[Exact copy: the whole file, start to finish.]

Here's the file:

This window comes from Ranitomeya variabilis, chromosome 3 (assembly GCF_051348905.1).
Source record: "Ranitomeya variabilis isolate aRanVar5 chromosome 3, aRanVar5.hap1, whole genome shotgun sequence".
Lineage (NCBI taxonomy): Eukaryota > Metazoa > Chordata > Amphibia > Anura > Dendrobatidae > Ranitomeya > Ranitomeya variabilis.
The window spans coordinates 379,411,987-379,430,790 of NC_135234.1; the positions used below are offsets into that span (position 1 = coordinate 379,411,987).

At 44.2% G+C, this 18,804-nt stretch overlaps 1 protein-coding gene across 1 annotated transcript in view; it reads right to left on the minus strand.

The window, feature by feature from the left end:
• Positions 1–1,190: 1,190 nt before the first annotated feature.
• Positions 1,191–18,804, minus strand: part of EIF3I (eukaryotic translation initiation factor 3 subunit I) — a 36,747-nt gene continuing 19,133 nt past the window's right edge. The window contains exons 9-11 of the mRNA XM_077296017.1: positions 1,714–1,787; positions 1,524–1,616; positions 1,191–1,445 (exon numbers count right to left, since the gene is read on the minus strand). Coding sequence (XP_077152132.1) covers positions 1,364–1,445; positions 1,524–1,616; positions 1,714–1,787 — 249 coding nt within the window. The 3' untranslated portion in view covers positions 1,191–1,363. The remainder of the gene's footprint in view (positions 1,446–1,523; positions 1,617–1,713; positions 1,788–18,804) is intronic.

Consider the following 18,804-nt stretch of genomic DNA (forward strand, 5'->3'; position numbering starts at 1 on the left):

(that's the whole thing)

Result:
This window comes from Ranitomeya variabilis, chromosome 3 (assembly GCF_051348905.1).
Source record: "Ranitomeya variabilis isolate aRanVar5 chromosome 3, aRanVar5.hap1, whole genome shotgun sequence".
Lineage (NCBI taxonomy): Eukaryota > Metazoa > Chordata > Amphibia > Anura > Dendrobatidae > Ranitomeya > Ranitomeya variabilis.
The window spans coordinates 379,411,987-379,430,790 of NC_135234.1; the positions used below are offsets into that span (position 1 = coordinate 379,411,987).

At 44.2% G+C, this 18,804-nt stretch overlaps 1 protein-coding gene across 1 annotated transcript in view; it reads right to left on the minus strand.

The window, feature by feature from the left end:
• Positions 1–1,190: 1,190 nt before the first annotated feature.
• Positions 1,191–18,804, minus strand: part of EIF3I (eukaryotic translation initiation factor 3 subunit I) — a 36,747-nt gene continuing 19,133 nt past the window's right edge. The window contains exons 9-11 of the mRNA XM_077296017.1: positions 1,714–1,787; positions 1,524–1,616; positions 1,191–1,445 (exon numbers count right to left, since the gene is read on the minus strand). Coding sequence (XP_077152132.1) covers positions 1,364–1,445; positions 1,524–1,616; positions 1,714–1,787 — 249 coding nt within the window. The 3' untranslated portion in view covers positions 1,191–1,363. The remainder of the gene's footprint in view (positions 1,446–1,523; positions 1,617–1,713; positions 1,788–18,804) is intronic.

Consider the following 18,804-nt stretch of genomic DNA (forward strand, 5'->3'; position numbering starts at 1 on the left):